USA Today Column Says Exonerees Deserve Greater Compensation


A recent guest column in

USA Today

written by Dallas-based freelance writer Joyce King called for more compensation for the nation’s wrongly convicted. King, who grew up in Louisiana, was raised with an awareness of the nearby notorious Angola state penitentiary and the notion that anyone who survived a sentence there was “beyond tough.” Years later she now thinks about former Louisiana inmate Glenn Ford, who was exonerated and freed from prison just two weeks ago.  He served three decades on death row for a murder he did not commit. King writes: “While I’m thrilled to see another innocent man freed, I don’t understand why some states do not meet the basic federal standard — $50,000 of compensation for every year of wrongful incarceration — after people are proved innocent of crimes that shattered their lives.”

Although Louisiana is among the 29 states, plus Washington, D.C., that has a compensation statute, it falls below the federal standard, providing for $25,000 per year with a cap of $250,000.

King writes: “Not only is it an insult to cap Ford’s compensation, he will have to pay state taxes on the money and may have legal fees. Some states require an exoneree to apply for a full pardon from the governor, which can take longer than a year, before he or she is eligible for compensation.”About one-third of the people exonerated after proving their innocence have not been compensated for the injustice they suffered and the time they spent incarcerated. In several states, inmates must file civil lawsuits in order to be compensated. In others, the legislature will consider a “private bill” to compensate one individual, rather than creating a policy for compensation any time someone is proven innocent. King points out that paroled guilty offenders are entitled to more services than exonerees when released, including job training, housing and counseling.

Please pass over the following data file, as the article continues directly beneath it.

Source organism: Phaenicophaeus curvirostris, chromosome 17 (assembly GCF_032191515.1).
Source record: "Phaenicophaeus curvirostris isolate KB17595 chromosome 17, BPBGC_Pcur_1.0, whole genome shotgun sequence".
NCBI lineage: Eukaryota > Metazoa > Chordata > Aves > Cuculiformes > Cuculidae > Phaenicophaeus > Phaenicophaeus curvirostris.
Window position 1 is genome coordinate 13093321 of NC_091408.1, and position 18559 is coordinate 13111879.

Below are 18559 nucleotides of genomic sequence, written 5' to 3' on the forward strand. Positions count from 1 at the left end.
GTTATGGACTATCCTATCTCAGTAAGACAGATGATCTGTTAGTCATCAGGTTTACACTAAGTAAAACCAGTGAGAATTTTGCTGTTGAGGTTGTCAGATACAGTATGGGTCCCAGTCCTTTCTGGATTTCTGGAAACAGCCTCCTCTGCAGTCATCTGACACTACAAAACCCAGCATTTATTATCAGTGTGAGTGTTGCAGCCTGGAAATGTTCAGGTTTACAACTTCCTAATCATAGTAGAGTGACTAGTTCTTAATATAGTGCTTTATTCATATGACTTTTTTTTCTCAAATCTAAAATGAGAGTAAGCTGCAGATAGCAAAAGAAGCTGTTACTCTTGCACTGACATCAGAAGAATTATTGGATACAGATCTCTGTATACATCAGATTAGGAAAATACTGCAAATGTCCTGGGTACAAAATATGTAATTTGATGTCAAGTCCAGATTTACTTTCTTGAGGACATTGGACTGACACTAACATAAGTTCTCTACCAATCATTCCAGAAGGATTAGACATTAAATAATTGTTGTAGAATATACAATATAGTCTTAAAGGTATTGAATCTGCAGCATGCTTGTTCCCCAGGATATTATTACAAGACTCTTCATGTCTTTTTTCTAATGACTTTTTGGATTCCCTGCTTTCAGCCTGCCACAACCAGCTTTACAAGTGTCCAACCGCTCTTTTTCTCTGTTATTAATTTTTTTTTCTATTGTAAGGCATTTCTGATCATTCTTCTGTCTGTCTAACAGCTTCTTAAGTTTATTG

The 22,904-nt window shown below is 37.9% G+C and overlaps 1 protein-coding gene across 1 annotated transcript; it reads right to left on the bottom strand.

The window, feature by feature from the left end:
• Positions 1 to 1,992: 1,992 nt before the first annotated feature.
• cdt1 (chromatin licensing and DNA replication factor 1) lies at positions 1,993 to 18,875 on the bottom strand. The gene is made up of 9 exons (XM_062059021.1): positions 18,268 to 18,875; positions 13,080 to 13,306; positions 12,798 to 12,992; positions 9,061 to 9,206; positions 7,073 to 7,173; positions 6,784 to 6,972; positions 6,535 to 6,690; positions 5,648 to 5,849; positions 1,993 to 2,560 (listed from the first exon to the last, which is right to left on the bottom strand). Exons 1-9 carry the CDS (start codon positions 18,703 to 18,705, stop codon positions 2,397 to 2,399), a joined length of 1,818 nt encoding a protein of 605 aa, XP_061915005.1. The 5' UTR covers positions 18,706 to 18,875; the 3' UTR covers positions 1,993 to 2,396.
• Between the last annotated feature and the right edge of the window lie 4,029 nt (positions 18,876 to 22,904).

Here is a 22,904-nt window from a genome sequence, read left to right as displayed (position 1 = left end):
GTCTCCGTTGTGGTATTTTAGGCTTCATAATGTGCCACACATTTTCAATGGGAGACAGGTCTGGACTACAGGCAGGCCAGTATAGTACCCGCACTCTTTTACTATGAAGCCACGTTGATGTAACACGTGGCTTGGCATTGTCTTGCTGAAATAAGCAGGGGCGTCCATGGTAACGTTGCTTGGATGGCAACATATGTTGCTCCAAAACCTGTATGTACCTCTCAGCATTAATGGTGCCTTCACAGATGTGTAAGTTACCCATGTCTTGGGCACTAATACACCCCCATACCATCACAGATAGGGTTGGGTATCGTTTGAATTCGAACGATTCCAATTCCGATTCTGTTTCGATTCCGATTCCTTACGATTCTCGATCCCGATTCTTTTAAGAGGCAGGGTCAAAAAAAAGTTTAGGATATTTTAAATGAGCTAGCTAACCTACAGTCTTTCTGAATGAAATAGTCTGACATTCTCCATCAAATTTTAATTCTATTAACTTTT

The first non-attorney to serve on the Innocence Project of Texas’ board of directors, , King was part of the team that lobbied for legislation that became the Tim Cole Act. Passed in 2009, the act has made Texas the most generous in the nation by increasing the compensation from $50,000 to $80,000 per year wrongly imprisoned. King says that other states should follow Texas’ lead when it comes to compensating the wrongly convicted.

“Ford is among more than 130 people released from death row since 1973 after new evidence, a fact that should remind us that no amount of money can give a man his life back,” says King.

Read the full


Learn about compensation for the

wrongly convicted

and see if your


has a compensation statute. 


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